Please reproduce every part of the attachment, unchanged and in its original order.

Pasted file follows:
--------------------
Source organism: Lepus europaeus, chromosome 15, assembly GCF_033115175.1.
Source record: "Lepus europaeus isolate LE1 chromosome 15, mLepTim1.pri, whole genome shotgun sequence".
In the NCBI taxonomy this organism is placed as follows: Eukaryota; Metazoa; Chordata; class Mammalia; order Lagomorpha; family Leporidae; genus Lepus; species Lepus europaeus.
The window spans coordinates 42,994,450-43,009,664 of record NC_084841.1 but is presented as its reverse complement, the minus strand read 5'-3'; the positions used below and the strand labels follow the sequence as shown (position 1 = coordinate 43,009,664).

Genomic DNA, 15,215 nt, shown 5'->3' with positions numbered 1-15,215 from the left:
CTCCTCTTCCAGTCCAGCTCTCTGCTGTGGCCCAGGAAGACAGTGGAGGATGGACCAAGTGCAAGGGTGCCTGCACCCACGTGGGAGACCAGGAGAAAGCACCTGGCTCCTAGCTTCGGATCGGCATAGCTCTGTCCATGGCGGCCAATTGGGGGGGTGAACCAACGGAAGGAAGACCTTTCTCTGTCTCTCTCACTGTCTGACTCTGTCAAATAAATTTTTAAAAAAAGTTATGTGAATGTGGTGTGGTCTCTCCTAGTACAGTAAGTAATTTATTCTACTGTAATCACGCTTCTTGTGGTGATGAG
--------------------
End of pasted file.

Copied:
Source organism: Lepus europaeus, chromosome 15, assembly GCF_033115175.1.
Source record: "Lepus europaeus isolate LE1 chromosome 15, mLepTim1.pri, whole genome shotgun sequence".
In the NCBI taxonomy this organism is placed as follows: Eukaryota; Metazoa; Chordata; class Mammalia; order Lagomorpha; family Leporidae; genus Lepus; species Lepus europaeus.
The window spans coordinates 42,994,450-43,009,664 of record NC_084841.1 but is presented as its reverse complement, the minus strand read 5'-3'; the positions used below and the strand labels follow the sequence as shown (position 1 = coordinate 43,009,664).

Genomic DNA, 15,215 nt, shown 5'->3' with positions numbered 1-15,215 from the left:
CTCCTCTTCCAGTCCAGCTCTCTGCTGTGGCCCAGGAAGACAGTGGAGGATGGACCAAGTGCAAGGGTGCCTGCACCCACGTGGGAGACCAGGAGAAAGCACCTGGCTCCTAGCTTCGGATCGGCATAGCTCTGTCCATGGCGGCCAATTGGGGGGGTGAACCAACGGAAGGAAGACCTTTCTCTGTCTCTCTCACTGTCTGACTCTGTCAAATAAATTTTTAAAAAAAGTTATGTGAATGTGGTGTGGTCTCTCCTAGTACAGTAAGTAATTTATTCTACTGTAATCACGCTTCTTGTGGTGATGAG